Oscar Leonard Carl Pistorius was born with a congenital defect, and both of his legs were amputated below the knees at the age of 11 months. In 2007, the "Blade Runner," as Oscar has come to be known, took part in his first international competition for able-bodied athletes. Oscar is a tough guy. He holds the T43 (double amputee below the knee) world record for the 200 and 400-meter distance, and once held the world record for 100 meters.
Pistorious's power comes from “his blades” – his Flex-Foot Cheetah carbon fiber transtibial prostheses, which were developed by biomedical engineer Van Phillips and manufactured by Össur. They look awesome and, quite obviously, Oscar has more than learned to deal with his disability. I have yet to discuss the Blade Runner with anyone who has not been inspired by his remarkable story. It has certainly inspired me.
If you remember, Pistorius became the first double leg amputee to participate in the "regular" Olympics at the 2012 Summer Games. But it was not without controversy. Some thought that his artificial limbs would give him an unfair advantage over fully organic life forms. This was not a new issue. When Oscar started competing with able-bodied athletes, the International Association of Athletics Federations (IAAF) amended its competition rules to ban the use of "any technical device that incorporates springs, wheels or any other element that provides a user with an advantage over another athlete not using such a device." The rules had to be changed so that Oscar could participate in the Games of the XXX Olympiad. They were, but it did not matter ... although he posted several personal best times, he was never in contention for a medal. What would have happened if his carbon fiber transtibial prostheses did give him an advantage?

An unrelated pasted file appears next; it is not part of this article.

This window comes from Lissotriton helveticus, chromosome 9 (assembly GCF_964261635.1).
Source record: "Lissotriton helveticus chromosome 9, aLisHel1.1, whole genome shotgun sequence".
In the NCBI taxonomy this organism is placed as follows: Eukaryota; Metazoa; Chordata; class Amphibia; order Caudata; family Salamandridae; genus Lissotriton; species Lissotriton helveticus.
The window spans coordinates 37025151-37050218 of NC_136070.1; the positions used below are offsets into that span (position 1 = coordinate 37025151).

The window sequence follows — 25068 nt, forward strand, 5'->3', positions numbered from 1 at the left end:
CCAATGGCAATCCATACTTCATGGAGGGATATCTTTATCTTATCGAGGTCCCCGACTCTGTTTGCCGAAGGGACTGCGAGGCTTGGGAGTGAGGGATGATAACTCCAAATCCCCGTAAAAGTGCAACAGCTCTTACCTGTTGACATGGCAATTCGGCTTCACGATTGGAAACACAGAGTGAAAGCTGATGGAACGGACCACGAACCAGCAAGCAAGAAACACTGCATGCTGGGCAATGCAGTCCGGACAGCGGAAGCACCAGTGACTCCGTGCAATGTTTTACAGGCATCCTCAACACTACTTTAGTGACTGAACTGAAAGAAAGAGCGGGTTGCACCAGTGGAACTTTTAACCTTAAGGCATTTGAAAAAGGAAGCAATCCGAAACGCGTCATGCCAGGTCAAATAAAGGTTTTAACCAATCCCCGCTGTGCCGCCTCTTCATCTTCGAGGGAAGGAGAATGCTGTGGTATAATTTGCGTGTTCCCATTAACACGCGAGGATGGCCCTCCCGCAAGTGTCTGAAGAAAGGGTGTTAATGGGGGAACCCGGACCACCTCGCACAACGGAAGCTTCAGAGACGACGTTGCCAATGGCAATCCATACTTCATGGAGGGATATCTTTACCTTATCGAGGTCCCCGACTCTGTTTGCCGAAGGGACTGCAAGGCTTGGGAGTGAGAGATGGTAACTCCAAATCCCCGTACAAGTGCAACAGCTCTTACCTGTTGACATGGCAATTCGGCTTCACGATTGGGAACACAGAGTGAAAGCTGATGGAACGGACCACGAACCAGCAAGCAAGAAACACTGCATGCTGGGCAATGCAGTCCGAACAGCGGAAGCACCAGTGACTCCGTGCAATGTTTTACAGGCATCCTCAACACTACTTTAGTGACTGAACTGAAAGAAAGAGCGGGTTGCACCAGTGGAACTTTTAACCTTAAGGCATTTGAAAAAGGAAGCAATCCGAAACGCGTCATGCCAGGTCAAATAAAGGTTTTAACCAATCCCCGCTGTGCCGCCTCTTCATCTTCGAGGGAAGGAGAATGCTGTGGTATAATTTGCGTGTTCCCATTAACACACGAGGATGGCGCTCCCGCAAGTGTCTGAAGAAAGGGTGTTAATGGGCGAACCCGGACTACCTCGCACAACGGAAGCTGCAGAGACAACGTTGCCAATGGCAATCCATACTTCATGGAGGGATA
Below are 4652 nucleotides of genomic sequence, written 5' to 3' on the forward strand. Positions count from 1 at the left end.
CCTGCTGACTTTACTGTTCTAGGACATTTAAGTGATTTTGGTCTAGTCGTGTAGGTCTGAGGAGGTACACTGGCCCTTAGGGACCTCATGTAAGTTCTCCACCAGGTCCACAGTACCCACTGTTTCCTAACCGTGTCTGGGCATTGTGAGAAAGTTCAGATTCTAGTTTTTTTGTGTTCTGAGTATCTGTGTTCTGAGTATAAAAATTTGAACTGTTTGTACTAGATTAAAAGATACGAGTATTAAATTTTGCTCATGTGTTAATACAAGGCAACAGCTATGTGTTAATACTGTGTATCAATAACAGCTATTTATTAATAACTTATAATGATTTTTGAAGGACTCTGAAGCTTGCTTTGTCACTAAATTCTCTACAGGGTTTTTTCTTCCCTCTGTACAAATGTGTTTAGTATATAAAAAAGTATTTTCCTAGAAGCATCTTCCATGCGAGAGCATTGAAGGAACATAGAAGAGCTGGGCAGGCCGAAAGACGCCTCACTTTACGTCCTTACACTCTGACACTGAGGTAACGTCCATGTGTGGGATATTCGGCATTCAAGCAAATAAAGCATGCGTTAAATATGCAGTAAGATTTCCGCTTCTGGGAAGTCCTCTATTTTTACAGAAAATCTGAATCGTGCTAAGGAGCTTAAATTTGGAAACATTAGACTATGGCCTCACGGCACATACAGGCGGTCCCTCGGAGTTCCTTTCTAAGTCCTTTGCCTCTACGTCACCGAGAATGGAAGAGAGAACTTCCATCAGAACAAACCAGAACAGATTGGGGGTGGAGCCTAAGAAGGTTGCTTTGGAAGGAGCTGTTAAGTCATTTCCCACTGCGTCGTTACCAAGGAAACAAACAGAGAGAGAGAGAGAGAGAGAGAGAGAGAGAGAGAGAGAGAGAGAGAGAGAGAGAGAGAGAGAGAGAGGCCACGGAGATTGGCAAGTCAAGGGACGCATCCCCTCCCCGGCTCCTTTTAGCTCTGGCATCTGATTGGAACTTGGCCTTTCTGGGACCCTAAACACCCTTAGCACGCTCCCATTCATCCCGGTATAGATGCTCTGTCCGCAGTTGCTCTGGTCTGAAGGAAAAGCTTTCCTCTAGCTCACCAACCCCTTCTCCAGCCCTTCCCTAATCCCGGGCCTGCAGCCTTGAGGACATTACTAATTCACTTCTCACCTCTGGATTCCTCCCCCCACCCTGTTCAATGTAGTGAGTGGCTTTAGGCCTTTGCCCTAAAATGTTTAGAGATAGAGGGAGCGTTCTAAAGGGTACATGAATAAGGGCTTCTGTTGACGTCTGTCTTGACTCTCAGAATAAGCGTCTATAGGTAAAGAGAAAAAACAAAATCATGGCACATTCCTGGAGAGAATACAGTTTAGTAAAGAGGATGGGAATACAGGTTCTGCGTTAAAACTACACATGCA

Fast forward to 2025. Endo-digital knee and muscle-wire enhancements are now common. Carbon fiber knees are 100 times more flexible than organic knee joints, and the addition of muscle wire, which increases speed by 10-15 percent and reduces fatigue by an order of magnitude, are common. Old ACL replacement surgery now seems like a waste of time. Why fix an ACL that will still be at risk, when you can replace the whole knee and add synthetic muscle enhancements that will never need maintenance and literally cannot be broken under even the most extreme athletic conditions?
The big question for the NFL in 2025 ... should every player be required to have new endo-digtially enhanced knees? The kit will enable a 6'5," 275 lb. player to run a 3.3 second 40.
Of course, this is nothing compared to the internal heads-up display that the player's endo-digitally enhanced eyes provide. The whole team can access the entire playbook in the cloud and scan a full set of offensive and defensive scenarios during the huddle. At the snap, images from game coverage cameras and sensors built into helmets provide video-game-like capabilities.